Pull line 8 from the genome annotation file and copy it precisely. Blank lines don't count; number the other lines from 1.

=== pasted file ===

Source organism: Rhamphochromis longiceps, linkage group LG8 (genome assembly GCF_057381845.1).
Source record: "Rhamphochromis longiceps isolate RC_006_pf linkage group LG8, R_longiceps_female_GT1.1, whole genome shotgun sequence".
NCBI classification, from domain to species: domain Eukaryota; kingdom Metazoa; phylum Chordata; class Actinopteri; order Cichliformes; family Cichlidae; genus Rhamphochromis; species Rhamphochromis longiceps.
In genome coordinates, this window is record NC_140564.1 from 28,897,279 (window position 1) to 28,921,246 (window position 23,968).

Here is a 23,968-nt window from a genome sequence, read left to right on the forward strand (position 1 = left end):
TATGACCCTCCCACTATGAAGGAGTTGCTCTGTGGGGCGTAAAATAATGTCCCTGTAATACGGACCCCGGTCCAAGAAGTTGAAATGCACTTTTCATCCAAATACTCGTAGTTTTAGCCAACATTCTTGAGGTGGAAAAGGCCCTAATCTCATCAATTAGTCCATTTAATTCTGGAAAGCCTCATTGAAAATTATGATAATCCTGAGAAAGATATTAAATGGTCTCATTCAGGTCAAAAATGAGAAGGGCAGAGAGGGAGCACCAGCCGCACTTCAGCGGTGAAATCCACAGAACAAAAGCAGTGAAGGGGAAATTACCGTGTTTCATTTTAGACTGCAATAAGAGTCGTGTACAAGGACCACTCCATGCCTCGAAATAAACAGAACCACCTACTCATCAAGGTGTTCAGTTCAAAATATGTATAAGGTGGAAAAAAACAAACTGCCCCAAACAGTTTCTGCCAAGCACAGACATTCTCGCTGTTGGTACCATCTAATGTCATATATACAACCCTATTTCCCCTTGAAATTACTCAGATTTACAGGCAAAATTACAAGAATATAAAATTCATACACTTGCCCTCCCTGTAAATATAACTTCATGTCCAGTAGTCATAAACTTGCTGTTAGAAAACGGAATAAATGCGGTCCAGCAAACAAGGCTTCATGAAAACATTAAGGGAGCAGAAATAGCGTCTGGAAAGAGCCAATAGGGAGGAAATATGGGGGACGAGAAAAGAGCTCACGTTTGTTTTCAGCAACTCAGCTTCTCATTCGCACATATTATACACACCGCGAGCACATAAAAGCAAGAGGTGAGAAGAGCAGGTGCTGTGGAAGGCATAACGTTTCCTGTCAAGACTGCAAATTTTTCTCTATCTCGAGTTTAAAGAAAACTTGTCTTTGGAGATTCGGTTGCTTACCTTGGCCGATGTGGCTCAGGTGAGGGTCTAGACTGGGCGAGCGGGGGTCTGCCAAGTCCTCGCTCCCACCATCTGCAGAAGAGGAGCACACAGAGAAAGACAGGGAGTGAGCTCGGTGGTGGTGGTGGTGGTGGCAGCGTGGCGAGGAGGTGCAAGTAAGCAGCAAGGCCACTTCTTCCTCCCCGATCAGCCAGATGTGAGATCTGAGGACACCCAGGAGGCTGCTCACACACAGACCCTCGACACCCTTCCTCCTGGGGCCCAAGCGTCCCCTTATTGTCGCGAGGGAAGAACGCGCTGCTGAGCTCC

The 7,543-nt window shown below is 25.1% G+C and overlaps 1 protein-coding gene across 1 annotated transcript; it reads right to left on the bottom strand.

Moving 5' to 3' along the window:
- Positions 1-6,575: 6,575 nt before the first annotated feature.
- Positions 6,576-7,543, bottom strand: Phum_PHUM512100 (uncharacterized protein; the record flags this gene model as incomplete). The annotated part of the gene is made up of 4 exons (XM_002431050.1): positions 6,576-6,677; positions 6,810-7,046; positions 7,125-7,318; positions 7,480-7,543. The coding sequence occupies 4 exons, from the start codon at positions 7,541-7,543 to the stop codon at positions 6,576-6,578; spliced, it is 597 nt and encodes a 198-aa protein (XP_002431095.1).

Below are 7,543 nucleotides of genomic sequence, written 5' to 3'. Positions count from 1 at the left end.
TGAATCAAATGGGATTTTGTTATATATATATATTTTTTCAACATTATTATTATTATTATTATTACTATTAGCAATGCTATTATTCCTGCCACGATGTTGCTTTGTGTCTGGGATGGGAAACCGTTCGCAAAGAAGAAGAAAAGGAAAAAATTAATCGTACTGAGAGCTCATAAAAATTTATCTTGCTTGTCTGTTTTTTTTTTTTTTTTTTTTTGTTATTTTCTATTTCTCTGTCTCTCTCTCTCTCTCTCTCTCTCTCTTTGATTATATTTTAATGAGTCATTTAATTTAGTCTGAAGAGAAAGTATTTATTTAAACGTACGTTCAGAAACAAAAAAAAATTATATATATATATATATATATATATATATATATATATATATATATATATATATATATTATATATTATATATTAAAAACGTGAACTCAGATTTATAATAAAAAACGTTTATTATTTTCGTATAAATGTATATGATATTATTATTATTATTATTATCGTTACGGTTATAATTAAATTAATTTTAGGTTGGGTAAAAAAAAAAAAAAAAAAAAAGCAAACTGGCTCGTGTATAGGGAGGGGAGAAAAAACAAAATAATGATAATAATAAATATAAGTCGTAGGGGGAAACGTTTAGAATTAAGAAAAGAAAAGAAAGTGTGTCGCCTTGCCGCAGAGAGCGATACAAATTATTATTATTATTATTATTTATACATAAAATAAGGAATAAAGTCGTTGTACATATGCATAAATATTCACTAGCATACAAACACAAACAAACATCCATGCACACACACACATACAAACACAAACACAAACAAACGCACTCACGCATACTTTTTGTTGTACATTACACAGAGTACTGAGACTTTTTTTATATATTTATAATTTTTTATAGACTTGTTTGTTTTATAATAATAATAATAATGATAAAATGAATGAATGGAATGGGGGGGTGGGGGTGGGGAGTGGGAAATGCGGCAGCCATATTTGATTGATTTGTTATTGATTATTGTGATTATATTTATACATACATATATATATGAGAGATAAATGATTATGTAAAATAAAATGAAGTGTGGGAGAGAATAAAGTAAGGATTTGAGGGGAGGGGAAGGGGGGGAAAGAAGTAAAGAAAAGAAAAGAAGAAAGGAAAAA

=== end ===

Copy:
Moving 5' to 3' along the window: